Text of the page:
The future of international law

| Staff Columnist

On Thursday, April 8, 2010, Thomas Buergenthal, the American judge on the International Court of Justice (ICJ), gave a lecture entitled “The International Judicial System: Its Growing Influence,” at the Washington University School of Law. As a person interested in the law, the judicial process and international affairs, I attended this Tyrrell Williams Lecture of 2009-10. The Bryan Cave Moot Courtroom was packed to capacity with notable figures including Missouri State Supreme Court Judge Richard B. Teitelman and Federal District Judges Jean C. Hamilton and Catherine D. Perry; interestingly, all three obtained their law degrees from the Wash. U. School of Law.

Judge Buergenthal mentioned the respect with which most countries regard the ICJ, but also the growing number of international courts, such as the International Criminal Court (ICC), the European Court of Human Rights and the Iran-United States Claims Tribunal. This nine-person tribunal was created in the early 1980s to adjudicate claims between the two sides following the Iranian Revolution of 1979 and the storming of the American embassy in Tehran that same year. It is still active and is composed of three Americans, three Iranians and three neutral participants; the point is that, according to Buergenthal, even bitter adversaries can resolve their disputes peacefully without force and bloodshed.

I took notes throughout the lecture, and he emphasized the fact that while the United States wants all countries to adhere to international law and norms, it refuses to submit itself to this same standard. Judge Buergenthal referred to this standard as an “exaggerated assertion of sovereignty, which is an empty slogan if the ICJ is not [even able] to resolve disputes.”

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Thoroughly interested, when given the opportunity to address the judge, I asked, “In the coming decades of this century, as Western democratic nations decline in influence, and non-Western countries correspondingly increase theirs, many of whom do not share the West’s appreciation of the rule of law and human rights, what is the future of international law?”

He disagreed with my premise, and suggested that perhaps the opposite might be true. According to him, countries are becoming increasingly more democratic and committed to the rule of law. Furthermore, events in history once thought impossible have already taken place, e.g. the dissolution of the Soviet Union and the end of apartheid in South Africa. He ended with, “Try not to be so pessimistic, for you never know what will happen.”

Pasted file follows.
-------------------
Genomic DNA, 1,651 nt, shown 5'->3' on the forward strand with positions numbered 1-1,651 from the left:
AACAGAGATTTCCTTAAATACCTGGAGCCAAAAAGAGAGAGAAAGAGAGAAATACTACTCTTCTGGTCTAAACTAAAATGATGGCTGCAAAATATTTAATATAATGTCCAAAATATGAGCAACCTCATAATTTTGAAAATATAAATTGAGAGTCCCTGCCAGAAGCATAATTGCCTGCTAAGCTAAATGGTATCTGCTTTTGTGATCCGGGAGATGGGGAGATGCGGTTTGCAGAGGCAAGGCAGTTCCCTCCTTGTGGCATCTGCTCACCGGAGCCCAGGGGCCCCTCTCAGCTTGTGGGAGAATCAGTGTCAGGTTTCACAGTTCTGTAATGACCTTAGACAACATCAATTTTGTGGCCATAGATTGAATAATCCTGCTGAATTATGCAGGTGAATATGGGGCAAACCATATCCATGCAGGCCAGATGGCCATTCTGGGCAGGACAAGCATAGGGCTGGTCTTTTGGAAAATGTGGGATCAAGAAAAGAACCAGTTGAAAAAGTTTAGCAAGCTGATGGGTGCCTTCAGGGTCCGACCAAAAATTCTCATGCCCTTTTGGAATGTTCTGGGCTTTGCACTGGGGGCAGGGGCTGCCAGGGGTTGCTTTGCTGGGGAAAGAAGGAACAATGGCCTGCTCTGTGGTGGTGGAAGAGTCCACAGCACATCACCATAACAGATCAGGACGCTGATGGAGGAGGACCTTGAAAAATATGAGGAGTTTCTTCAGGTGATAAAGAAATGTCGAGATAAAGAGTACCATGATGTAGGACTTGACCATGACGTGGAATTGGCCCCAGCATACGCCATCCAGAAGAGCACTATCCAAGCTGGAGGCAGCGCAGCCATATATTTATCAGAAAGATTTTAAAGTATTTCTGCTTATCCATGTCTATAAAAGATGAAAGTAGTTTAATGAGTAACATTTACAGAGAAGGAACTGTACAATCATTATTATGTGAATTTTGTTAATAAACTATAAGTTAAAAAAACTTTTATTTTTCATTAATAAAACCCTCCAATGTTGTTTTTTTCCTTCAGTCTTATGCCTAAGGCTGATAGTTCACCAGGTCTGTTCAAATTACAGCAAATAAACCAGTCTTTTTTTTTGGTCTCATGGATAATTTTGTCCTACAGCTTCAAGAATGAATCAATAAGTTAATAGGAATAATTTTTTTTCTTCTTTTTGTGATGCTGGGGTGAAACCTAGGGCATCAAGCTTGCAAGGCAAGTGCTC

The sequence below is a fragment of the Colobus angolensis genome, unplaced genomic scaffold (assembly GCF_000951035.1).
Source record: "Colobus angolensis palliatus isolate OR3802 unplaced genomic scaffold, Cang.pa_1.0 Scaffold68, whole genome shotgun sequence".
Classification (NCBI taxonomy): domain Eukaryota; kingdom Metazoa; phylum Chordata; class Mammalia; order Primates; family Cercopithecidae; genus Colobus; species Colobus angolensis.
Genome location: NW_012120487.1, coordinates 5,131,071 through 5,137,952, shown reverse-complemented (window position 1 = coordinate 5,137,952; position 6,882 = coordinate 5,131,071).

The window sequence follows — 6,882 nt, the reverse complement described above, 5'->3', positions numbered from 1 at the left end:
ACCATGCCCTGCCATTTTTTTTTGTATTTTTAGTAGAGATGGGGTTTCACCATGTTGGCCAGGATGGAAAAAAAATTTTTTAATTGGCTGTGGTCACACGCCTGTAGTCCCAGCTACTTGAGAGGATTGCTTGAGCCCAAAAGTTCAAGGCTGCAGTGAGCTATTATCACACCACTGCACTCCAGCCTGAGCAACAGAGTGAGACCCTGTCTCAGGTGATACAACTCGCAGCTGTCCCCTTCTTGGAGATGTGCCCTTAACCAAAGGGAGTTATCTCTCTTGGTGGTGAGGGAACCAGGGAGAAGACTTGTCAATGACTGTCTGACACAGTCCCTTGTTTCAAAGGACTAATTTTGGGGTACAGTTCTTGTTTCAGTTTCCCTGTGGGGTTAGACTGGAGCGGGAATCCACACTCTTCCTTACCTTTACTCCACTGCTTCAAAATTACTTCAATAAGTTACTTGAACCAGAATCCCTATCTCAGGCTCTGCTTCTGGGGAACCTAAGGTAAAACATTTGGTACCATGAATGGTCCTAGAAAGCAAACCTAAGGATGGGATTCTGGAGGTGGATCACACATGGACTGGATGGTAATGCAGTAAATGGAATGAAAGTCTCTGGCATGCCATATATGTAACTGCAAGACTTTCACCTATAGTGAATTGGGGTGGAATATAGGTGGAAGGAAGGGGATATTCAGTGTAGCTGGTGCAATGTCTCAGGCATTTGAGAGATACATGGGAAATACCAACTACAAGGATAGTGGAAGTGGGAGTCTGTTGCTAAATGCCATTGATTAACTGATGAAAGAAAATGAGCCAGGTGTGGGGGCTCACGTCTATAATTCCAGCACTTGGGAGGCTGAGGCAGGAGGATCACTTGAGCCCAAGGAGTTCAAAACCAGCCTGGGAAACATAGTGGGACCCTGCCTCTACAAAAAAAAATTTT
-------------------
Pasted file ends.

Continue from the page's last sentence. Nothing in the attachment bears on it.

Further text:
My respectful disagreement with Judge Buergenthal’s response stems from the fact that when we look at the world, especially in regard to human rights, the violators of these rights seem to be increasing their influence worldwide. From Iran to Venezuela, from China to Saudi Arabia, the prohibition of free speech and even freedom to practice one’s beliefs are under assault. With the West in general, and the United States in particular, declining in influence (especially with their soft power), where does that leave the institutionalized system of concepts and values that we call international law? Many countries of the world view international law as an imposed creation after World War II in order to reward and support the victorious allies, and rightfully so.

Thus, it is inevitable that sooner or later the West’s influence will start to falter. As other countries and cultures become increasingly confident in and proud of their own traditions, values and ideas, international law, based on Western values, will no longer be able to maintain itself and must likewise adapt to new situations and new powers. I sincerely hope that I am wrong, that Judge Buergenthal’s response is correct and that more nations will adopt Western values and ideals; thus, I “will try not to be so pessimistic,” for if I am right, the future looks much darker and bleaker than I even dare to imagine.

Isaac is a sophomore in Arts & Sciences. He can be reached via e-mail at iamon@artsci.wustl.edu.